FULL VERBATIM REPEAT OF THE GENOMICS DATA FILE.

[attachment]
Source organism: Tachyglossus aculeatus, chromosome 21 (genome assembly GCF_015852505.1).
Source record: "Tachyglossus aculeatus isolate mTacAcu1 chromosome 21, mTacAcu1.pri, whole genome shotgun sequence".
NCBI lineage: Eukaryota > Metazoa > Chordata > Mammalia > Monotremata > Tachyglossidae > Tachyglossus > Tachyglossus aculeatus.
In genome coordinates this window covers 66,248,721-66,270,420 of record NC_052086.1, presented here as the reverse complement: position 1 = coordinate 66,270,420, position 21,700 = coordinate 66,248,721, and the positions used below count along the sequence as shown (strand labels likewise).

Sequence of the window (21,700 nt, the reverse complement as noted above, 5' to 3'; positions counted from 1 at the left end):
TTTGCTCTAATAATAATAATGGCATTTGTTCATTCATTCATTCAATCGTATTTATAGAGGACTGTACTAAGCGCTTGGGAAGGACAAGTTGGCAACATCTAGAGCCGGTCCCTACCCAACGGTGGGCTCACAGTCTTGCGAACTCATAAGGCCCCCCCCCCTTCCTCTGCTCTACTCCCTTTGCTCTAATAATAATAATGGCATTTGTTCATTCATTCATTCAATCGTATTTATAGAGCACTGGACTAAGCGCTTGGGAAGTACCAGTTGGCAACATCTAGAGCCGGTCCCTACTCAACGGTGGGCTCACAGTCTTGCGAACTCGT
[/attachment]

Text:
Source organism: Tachyglossus aculeatus, chromosome 21 (genome assembly GCF_015852505.1).
Source record: "Tachyglossus aculeatus isolate mTacAcu1 chromosome 21, mTacAcu1.pri, whole genome shotgun sequence".
NCBI lineage: Eukaryota > Metazoa > Chordata > Mammalia > Monotremata > Tachyglossidae > Tachyglossus > Tachyglossus aculeatus.
In genome coordinates this window covers 66,248,721-66,270,420 of record NC_052086.1, presented here as the reverse complement: position 1 = coordinate 66,270,420, position 21,700 = coordinate 66,248,721, and the positions used below count along the sequence as shown (strand labels likewise).

Sequence of the window (21,700 nt, the reverse complement as noted above, 5' to 3'; positions counted from 1 at the left end):
TTTGCTCTAATAATAATAATGGCATTTGTTCATTCATTCATTCAATCGTATTTATAGAGGACTGTACTAAGCGCTTGGGAAGGACAAGTTGGCAACATCTAGAGCCGGTCCCTACCCAACGGTGGGCTCACAGTCTTGCGAACTCATAAGGCCCCCCCCCCTTCCTCTGCTCTACTCCCTTTGCTCTAATAATAATAATGGCATTTGTTCATTCATTCATTCAATCGTATTTATAGAGCACTGGACTAAGCGCTTGGGAAGTACCAGTTGGCAACATCTAGAGCCGGTCCCTACTCAACGGTGGGCTCACAGTCTTGCGAACTCGT